Small Business Dealing with Debt

One of the biggest challenges that any entrepreneur or small business owner ever faces is the challenge of debt. Debt is one of the major causes of business failure and many small businesses are simply not equipped to deal with debt. Debt is always a challenge in personal finance but becomes an even bigger challenge in a business context. Common business debt includes suppliers, salaries and bonuses, financial institutions or tax authorities in the case of Value Added Tax (VAT), Employers Tax and other applicable taxes.

The Big Deal

Every entrepreneur dreams of that one big deal which transforms a business and provides cash flow to meet expenses. Businesses land in debt while chasing ‘the big deal’. Many business owners observe extreme caution when dealing with small clients, insisting on upfront payments and other measures before supplying a service or product. However, many otherwise prudent business owners, throw caution to the wind and do not practice prudence when approached by big business.

A lot of small businesses have been known to take substantial overdrafts, credit facilities and huge stock inventories when contacted by what appears to be a lucrative deal from large clients. Business owners sacrifice healthy cash flows for debt with narrower margins in order to gain economies of scale. A number of businesses with insufficient cash flows, take out major loans just to service a large client, reducing their debt coverage ratio. To worsen the situation, once the big client is “secured”, new business development and marketing often take the back seat to service this new client. A situation where “all eggs are one basket” soon develops, and when a slight payment delay or order cancellation occurs, a thriving business can be driven to bankruptcy in a very short period.

In order to avoid falling into this situation, a small business must continue to increase client numbers and develop the business even after a large client is secured. It may also be wise to engage an inventory management and financial consultant to assist with calculations and scenarios in order to maintain a business’s risk exposure within acceptable limits.

The Cost of Capital

Borrowed capital is expensive, and it is prudent to pay down loans as quickly as possible, especially in a volatile trading environment. In order to exceed payment schedules, it may be required to consider methods to improve cash flow and manage debt. This may be through renegotiating payment terms, for example reducing payment days after delivery of goods.

Another way to get the best deal is to remain abreast of new suppliers who may offer more favourable terms to a current supplier. A business can also consider ways of rapidly reducing inventory such as discounts and specials for early settlement.  Reducing inventory to “just in time” delivery and purchase may also assist in improving cash flow.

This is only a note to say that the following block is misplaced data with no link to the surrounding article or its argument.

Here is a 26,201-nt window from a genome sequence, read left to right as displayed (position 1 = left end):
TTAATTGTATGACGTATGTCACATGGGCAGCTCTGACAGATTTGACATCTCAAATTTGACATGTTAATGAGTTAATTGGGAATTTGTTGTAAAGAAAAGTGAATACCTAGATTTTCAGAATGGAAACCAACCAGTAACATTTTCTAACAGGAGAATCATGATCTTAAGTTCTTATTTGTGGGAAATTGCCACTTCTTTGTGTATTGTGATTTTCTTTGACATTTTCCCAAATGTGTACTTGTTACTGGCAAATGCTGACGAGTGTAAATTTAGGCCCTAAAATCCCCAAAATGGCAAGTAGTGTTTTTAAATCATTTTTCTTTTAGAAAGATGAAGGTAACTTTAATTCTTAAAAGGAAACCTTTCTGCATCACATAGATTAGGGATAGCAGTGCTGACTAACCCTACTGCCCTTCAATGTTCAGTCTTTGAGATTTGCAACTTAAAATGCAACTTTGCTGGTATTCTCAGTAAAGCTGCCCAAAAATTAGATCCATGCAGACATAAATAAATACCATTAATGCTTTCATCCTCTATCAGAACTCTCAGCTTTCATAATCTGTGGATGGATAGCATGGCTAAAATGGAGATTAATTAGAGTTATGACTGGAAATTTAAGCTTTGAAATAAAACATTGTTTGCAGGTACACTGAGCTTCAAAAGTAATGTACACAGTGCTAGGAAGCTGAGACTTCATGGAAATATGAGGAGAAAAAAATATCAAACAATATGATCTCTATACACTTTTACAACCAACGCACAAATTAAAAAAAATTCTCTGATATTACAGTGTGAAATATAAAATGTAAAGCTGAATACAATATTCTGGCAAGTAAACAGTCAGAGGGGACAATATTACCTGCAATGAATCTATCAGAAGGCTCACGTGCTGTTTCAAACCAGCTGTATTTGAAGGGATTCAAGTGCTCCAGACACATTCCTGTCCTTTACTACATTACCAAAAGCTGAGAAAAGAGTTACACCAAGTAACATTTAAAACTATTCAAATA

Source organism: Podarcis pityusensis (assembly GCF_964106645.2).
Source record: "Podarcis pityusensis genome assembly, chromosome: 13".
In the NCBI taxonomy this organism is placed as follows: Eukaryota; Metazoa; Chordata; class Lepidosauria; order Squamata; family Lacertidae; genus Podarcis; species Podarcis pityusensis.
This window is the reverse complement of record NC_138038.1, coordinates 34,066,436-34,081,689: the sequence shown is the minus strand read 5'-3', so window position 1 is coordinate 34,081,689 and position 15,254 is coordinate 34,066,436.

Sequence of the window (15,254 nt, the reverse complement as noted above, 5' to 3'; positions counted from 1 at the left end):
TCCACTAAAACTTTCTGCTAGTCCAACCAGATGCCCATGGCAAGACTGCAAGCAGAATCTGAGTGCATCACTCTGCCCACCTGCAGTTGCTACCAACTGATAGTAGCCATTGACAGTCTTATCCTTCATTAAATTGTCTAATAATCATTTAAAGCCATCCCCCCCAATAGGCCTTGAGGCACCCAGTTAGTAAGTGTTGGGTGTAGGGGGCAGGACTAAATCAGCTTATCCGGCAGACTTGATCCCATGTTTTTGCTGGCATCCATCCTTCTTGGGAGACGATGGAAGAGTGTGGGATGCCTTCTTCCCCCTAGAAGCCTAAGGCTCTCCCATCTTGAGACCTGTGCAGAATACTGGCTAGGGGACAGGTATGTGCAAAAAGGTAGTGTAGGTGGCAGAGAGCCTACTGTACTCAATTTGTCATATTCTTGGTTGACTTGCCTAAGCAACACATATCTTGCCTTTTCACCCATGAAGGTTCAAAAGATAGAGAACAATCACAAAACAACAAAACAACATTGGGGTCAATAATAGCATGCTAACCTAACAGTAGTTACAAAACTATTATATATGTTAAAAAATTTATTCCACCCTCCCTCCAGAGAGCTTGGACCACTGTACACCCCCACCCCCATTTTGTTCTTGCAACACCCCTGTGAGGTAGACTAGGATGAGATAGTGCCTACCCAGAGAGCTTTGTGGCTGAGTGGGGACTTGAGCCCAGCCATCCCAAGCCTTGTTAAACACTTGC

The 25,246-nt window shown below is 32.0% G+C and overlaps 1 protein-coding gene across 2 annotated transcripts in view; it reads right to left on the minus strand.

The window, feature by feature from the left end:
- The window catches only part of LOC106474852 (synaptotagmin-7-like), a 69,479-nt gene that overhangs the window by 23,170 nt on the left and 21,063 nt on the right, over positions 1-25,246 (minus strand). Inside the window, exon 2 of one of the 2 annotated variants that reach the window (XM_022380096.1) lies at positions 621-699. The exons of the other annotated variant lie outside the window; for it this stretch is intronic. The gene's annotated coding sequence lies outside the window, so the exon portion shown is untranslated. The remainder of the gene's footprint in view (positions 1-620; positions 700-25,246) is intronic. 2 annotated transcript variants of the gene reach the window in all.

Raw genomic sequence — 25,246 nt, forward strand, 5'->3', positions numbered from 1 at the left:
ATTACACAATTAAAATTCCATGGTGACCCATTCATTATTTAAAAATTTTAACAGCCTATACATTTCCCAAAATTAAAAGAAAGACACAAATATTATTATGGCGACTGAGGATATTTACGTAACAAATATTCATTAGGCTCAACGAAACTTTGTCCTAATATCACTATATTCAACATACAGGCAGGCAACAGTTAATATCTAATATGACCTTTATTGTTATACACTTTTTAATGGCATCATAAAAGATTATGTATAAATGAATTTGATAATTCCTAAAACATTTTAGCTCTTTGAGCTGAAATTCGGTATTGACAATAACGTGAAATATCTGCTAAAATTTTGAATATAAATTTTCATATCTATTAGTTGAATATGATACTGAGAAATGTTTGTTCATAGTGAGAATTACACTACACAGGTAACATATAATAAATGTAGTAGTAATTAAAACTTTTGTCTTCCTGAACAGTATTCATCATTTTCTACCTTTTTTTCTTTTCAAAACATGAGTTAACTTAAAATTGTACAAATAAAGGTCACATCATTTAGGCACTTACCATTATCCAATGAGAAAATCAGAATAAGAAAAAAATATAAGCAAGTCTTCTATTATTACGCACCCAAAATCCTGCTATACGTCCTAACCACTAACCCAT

Just as in personal financial planning, methods such as debt consolidation can help improve a business’s cash flows. This may involve a move away from multiple financial service providers to settle to one institution with favourable terms for all products utilised by a business. It is also possible to negotiate interest rates on loans and credit balances with a business banking manager, and in some instances “lock into” fixed rates in a rising interest scenario. A business must also avoid becoming liable to pay penalties and interest, on revolving credit such as a credit or charge card where debt repaid within 30 days attracts no interest.

What to do when in Debt

In some instances, a small business may simply have cash flow challenges due to debt whilst in possession of viable long term contracts. In this instance, it may be possible to consider debt factoring. Debt factoring is simply where a business sells its unpaid invoices to a third party in return for cash, often at a discount to the invoice value. This frees up cash flow to meet debt obligations or to enable a company to produce more product.  Many companies doing tender based business with government and state owned companies use this service, especially in periods of high demand where cash may be tied up in invoices. Many specialist companies and many business banking managers offer this service.

Debt is simply when expenses exceed income, and although a lot of effort is put into improving income and cash flow, many entrepreneurs forget that similar attention can be paid to managing a business’s expenses. Office overheads, staff expenses and travel may need reduction and in other instances the business’s entire budget may need to be redone to cater for fundamental changes in a small business’s trading environment.

Another cue borrowed from personal finance is debt counselling. Professional business debt experts may need to be hired to help solve matters. Counsellors may recommend debt consolidation, negotiation with creditors or counsellors will try and find ways of making a business more efficient to keep a business as a going concern.

Be Realistic

When dealing with debt, it is important to understand that debt is a useful and necessary business tool that needs to be managed. It is easy to become overwhelmed by debt but many simple solutions are available such as renting out an office or excess warehouse space. Other solutions may be to adapt existing equipment for other functionality that can be rented out or even liquidation of non-essential assets. Such interventions require courage and a longer term viewpoint to prevent a business becoming a casualty of business failure.